Trailers have always been an important part of film promotion, but when the era of internet video swept in, trailers became their medium. We now live in a world where a 1 to 2-minute video is exactly what people like to consume, and because of this trailers are created for everything from films to products to events.
This is great if you have something you want to promote, but it’s important to remember that just because you make a trailer, doesn’t mean it will be something people want to watch. It also doesn’t mean it will help you promote your product. A poorly thought out and poorly made trailer may actually hurt your product. Here are some tips for creating better trailers that will help you promote your product the right way.
Tell A Story
If you are making a film trailer, this is common sense. You don’t necessarily want to give everything away, but you want to tell a story that your viewer can get behind. Don’t just edit together the flashiest shots with no thread between them and no hint at what the plot is. Hook the viewer with some important background story that will make them want more.
The same goes for a product trailer. If you have a great product that you want to hype, don’t just show random product images and boring text. Show them how your product will change their life, how it will make things easier or better for them. Explain the problem and then let them know that your product is the solution. Use these emotional hooks to get them interested in your product through story.
Set The Pace
In many scenarios, fast pacing is the way to go with a trailer. There isn’t a lot of time, but there is a lot of information to convey, so keeping things moving will help you along.
However, a trailer for a drama or a nostalgic style film might need to be a little slower. Just make sure that you set a pace that works for your product. If you want hype, keep the tempo up.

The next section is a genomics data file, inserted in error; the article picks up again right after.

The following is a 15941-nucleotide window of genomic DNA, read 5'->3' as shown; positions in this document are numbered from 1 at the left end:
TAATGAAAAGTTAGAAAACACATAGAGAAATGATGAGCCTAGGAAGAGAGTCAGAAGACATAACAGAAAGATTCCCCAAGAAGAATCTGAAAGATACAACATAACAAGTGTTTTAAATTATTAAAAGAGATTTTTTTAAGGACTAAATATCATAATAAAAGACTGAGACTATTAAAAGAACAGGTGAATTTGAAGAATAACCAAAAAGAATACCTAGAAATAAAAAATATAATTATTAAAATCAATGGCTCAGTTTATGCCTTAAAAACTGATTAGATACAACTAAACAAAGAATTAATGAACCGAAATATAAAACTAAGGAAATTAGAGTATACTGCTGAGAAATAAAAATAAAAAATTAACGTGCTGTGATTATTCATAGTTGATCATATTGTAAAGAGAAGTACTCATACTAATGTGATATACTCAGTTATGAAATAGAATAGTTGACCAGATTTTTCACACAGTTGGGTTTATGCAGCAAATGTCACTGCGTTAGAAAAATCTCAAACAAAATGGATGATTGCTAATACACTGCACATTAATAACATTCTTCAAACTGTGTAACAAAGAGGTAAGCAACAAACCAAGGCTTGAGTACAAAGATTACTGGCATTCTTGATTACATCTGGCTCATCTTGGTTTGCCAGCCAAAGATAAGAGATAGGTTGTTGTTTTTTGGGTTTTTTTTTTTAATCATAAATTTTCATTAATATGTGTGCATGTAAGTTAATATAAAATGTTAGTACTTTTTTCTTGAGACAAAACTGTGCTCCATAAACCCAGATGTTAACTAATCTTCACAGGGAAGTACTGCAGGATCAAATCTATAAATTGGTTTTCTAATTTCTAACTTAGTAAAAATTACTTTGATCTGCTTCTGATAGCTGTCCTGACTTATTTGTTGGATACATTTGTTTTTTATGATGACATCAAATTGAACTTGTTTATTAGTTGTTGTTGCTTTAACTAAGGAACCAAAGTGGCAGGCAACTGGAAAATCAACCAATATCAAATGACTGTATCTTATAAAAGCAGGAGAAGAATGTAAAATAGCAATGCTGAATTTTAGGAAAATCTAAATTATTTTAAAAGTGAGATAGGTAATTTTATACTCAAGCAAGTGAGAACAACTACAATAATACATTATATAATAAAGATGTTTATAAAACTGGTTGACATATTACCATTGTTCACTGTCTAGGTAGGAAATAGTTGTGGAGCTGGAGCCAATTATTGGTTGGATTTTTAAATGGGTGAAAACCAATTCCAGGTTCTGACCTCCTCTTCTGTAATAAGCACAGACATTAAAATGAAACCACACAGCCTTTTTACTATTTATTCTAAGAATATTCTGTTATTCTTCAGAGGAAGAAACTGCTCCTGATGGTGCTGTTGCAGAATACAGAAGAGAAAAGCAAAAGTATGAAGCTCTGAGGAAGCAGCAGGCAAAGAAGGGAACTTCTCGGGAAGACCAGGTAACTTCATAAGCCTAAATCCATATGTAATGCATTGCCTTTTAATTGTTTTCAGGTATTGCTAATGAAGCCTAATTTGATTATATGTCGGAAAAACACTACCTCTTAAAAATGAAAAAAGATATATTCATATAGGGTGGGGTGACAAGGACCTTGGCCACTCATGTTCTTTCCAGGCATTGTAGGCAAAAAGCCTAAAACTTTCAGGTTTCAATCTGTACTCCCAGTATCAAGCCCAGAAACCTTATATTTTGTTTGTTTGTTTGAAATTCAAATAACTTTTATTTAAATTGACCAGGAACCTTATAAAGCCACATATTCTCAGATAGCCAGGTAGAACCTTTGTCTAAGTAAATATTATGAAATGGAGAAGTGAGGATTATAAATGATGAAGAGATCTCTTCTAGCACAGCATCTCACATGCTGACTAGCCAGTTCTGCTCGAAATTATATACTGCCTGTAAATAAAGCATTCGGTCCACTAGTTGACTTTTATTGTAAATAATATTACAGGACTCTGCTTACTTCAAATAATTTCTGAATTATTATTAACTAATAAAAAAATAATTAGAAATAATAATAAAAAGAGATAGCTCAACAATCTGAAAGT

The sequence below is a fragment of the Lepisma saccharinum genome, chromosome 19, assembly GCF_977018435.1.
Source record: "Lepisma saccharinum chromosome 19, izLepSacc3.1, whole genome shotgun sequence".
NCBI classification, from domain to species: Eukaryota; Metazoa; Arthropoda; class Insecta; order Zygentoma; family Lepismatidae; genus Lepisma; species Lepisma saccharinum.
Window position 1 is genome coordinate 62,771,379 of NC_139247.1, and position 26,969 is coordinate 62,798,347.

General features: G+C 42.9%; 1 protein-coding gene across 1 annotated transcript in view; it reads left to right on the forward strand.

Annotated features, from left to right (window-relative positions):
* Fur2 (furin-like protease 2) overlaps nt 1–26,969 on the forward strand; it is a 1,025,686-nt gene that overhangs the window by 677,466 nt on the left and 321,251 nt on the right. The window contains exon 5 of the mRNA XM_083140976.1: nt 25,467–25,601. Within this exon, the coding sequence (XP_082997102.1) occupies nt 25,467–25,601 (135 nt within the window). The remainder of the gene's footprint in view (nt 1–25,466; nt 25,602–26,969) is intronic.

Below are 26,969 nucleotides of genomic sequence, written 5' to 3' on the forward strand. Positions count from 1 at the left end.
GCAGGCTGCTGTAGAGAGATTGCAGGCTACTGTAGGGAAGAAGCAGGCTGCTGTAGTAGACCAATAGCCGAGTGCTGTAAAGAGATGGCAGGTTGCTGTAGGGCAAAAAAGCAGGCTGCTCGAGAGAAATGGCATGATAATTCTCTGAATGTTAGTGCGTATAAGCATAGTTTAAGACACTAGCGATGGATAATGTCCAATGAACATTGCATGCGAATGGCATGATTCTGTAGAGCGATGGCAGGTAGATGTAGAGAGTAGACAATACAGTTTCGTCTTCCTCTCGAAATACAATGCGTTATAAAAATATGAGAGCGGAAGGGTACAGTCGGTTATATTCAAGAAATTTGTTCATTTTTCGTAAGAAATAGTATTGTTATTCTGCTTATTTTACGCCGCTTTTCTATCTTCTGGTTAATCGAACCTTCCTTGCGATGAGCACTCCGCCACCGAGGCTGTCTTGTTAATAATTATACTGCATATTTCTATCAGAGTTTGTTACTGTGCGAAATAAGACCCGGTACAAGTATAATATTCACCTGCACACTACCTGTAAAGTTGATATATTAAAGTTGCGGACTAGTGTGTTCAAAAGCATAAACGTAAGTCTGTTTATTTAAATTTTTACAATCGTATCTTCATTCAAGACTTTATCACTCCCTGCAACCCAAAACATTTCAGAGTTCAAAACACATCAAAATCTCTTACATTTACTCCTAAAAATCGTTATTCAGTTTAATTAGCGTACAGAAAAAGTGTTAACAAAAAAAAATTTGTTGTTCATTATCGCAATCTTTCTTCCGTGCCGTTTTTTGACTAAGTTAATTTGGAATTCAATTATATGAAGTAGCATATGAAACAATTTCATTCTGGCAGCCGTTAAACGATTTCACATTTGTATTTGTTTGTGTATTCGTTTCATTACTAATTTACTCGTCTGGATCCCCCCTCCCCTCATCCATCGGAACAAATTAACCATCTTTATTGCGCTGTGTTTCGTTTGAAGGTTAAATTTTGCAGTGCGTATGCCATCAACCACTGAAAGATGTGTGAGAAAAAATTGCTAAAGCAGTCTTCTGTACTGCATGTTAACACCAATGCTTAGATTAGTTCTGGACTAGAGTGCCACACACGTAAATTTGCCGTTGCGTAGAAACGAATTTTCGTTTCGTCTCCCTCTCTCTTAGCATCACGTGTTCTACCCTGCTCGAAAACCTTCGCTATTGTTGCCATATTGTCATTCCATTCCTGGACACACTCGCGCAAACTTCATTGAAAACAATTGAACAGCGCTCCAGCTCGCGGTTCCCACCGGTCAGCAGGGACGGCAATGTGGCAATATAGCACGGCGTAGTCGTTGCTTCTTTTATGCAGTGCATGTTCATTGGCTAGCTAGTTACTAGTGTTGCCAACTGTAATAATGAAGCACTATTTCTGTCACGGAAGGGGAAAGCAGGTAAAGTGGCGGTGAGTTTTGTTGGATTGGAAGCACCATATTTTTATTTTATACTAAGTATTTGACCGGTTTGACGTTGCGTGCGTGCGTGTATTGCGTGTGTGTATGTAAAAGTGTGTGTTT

You can also introduce a change of pace to drive home your key points. For instance, if you are creating a product video and you want to start by outlining competitors’ products, you could start at a slower pace, and then speed up your edits when you reveal your product to add intensity.
Choose Your Words
In many cases, especially with product or event trailers, it’s a great idea to use text on screen. There are a number of reasons for this. A viewer may not have the sound up on their device, or you may not have voiceover.
But choose your words wisely. Think of the most important information, and distill it down to the least amount of words you can. If you were creating a trailer for a new car reveal, splashing “0 To 60 In 4 Seconds” is more exciting and easier to understand than “This car has faster acceleration than any other car in its class.” You get the idea.
You also want to make your words pop. Avoid generic text on the screen that isn’t animated and is hard to read. A simple solution can be
After Effects templates built around type that can easily be updated to fit your trailer. Here are a few examples.
In some instances, graphics may not help a trailer out. For example, graphics might feel out of place in a film trailer for a Victorian-era period piece. But in a lot of circumstances, graphics can help keep an edit moving and create a common visual thread throughout.
This is especially the case with product and event trailers that may not have a lot of footage to work with. In these situations, a fully graphic trailer could be the perfect solution. Just make sure to create one that fits the style and dynamic of what you are promoting.
A graphic After Effects template like this one might be perfect for a technology product or for adding graphics to a sci-fi trailer.
Whereas, a package like this one would make for a great suspense or thriller trailer. Or for a more urban style of product.
We say over and over again that music plays a key role in visuals. While it is possible that your viewer may not have sound, make sure to put time into
finding music that works with your trailer.
Music is the best way to set the emotional tone of your trailer and help the viewer understand how they should feel.
Tense string arrangements will put them on edge, which is great for a film thriller but not suited for an educational product. Light-hearted ukulele will make a product feel approachable and comfortable, but it won’t be good for suspense.
Find music that fits your product and then edit your trailer around the music. Cutting to music will help you with your pacing and rhythm for the trailer. It will also make it more natural for the viewer as they will have the same internal rhythm.
Remember to keep it interesting and keep it short. Trailers should leave a viewer wanting more, not wishing it were over. Set a pace that is appropriate for your product and use music to enhance that. And when it makes sense to do so, add professional-looking graphics and animated text to elevate your trailer to the next level.